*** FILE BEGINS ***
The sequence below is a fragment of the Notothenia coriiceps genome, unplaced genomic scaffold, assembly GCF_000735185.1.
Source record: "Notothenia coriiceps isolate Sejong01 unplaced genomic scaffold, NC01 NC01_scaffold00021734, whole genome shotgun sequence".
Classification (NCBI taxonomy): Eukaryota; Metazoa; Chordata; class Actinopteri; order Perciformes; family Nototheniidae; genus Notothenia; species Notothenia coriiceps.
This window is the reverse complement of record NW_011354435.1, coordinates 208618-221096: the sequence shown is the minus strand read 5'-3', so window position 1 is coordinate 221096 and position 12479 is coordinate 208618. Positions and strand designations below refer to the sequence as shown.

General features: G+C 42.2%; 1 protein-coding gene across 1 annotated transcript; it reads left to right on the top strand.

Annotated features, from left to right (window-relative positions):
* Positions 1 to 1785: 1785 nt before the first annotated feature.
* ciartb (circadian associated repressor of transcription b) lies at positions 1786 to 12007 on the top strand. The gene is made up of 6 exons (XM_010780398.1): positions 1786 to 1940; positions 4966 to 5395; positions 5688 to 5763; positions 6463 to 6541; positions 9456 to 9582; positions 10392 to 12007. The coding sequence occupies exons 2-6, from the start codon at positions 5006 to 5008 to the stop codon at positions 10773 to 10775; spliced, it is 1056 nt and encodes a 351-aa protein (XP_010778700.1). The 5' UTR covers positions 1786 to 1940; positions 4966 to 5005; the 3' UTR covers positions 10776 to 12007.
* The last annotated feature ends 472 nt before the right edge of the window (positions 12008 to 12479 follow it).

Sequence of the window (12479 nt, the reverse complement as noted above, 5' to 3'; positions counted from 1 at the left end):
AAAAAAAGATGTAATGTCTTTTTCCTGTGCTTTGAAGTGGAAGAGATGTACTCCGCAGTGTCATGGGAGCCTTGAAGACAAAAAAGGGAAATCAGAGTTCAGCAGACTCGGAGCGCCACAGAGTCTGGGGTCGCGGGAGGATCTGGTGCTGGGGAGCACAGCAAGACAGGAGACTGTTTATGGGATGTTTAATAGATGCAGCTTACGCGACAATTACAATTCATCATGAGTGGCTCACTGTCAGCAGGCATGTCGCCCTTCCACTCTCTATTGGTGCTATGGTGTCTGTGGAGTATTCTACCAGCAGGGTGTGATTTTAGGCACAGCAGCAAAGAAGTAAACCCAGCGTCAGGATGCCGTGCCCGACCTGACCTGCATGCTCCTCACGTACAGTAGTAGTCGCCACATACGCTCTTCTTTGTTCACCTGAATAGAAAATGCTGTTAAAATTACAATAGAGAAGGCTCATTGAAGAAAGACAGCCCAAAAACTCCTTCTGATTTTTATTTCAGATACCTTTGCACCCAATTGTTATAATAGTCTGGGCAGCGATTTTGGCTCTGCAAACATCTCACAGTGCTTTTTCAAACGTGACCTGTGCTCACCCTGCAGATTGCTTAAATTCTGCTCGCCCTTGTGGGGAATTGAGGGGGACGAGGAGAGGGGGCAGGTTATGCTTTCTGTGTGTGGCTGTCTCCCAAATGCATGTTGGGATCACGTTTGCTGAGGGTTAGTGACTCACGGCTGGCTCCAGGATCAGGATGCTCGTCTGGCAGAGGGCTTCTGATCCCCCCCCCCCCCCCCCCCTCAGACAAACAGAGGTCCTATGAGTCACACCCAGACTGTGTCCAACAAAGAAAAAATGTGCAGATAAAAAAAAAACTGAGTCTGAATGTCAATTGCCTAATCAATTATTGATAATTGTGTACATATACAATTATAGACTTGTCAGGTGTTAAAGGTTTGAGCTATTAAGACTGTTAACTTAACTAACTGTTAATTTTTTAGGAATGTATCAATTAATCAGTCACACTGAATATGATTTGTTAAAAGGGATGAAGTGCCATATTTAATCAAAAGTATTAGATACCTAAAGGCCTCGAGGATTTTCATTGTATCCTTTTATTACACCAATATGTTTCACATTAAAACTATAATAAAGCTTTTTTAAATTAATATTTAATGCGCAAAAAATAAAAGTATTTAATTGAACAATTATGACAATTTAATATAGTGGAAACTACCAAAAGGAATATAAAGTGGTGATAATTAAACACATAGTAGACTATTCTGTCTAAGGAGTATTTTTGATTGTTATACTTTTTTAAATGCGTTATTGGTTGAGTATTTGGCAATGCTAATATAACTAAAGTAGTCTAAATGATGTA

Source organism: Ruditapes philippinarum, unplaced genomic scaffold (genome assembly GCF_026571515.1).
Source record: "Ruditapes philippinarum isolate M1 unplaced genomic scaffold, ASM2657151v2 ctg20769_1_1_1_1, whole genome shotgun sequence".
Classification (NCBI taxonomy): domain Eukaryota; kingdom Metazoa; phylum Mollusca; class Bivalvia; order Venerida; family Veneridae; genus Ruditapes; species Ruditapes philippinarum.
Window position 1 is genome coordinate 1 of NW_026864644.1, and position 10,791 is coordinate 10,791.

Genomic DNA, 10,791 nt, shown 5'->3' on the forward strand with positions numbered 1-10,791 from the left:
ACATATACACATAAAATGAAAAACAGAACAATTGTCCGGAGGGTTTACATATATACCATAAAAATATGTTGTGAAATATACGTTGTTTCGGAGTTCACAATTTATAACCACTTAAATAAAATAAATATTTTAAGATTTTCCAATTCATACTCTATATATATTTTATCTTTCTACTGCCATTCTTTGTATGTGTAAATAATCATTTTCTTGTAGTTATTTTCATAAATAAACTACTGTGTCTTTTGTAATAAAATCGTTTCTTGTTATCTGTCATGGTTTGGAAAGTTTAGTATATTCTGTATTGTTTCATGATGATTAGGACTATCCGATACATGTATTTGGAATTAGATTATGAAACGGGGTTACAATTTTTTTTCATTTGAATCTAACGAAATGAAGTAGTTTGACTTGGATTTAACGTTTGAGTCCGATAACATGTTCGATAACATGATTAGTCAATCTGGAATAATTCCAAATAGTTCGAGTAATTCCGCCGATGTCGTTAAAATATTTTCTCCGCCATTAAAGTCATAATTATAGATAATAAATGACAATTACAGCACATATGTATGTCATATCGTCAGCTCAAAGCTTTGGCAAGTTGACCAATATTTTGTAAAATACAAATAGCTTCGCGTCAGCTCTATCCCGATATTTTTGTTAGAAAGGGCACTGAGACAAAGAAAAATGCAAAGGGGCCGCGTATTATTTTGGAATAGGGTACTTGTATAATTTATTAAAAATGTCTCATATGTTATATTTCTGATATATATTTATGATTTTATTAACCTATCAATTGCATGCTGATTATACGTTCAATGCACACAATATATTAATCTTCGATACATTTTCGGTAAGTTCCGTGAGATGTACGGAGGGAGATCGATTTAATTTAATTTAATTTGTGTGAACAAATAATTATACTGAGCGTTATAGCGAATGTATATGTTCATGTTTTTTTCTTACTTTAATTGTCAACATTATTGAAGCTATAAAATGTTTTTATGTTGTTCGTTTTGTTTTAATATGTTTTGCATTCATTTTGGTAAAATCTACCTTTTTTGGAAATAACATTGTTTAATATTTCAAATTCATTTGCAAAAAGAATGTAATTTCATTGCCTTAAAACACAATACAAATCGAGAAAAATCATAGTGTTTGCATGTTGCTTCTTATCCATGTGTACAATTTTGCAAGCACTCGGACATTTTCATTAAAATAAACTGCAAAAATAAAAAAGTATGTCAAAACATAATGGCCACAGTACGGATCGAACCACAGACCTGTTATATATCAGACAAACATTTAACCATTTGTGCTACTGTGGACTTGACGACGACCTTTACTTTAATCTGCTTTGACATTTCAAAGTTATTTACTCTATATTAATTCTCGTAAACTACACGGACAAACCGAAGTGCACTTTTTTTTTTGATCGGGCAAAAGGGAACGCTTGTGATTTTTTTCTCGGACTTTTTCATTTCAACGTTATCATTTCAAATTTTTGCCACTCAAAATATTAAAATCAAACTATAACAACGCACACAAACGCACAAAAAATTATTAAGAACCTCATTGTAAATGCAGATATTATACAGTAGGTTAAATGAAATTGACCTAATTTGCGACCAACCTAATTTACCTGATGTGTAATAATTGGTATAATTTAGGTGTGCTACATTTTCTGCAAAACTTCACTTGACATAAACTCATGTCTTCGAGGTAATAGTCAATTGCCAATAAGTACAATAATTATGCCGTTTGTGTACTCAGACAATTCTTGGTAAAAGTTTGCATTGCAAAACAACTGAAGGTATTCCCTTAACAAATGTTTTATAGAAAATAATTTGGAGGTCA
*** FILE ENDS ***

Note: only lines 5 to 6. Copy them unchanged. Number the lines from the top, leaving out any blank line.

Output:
General features: G+C 42.2%; 1 protein-coding gene across 1 annotated transcript; it reads left to right on the top strand.

Annotated features, from left to right (window-relative positions):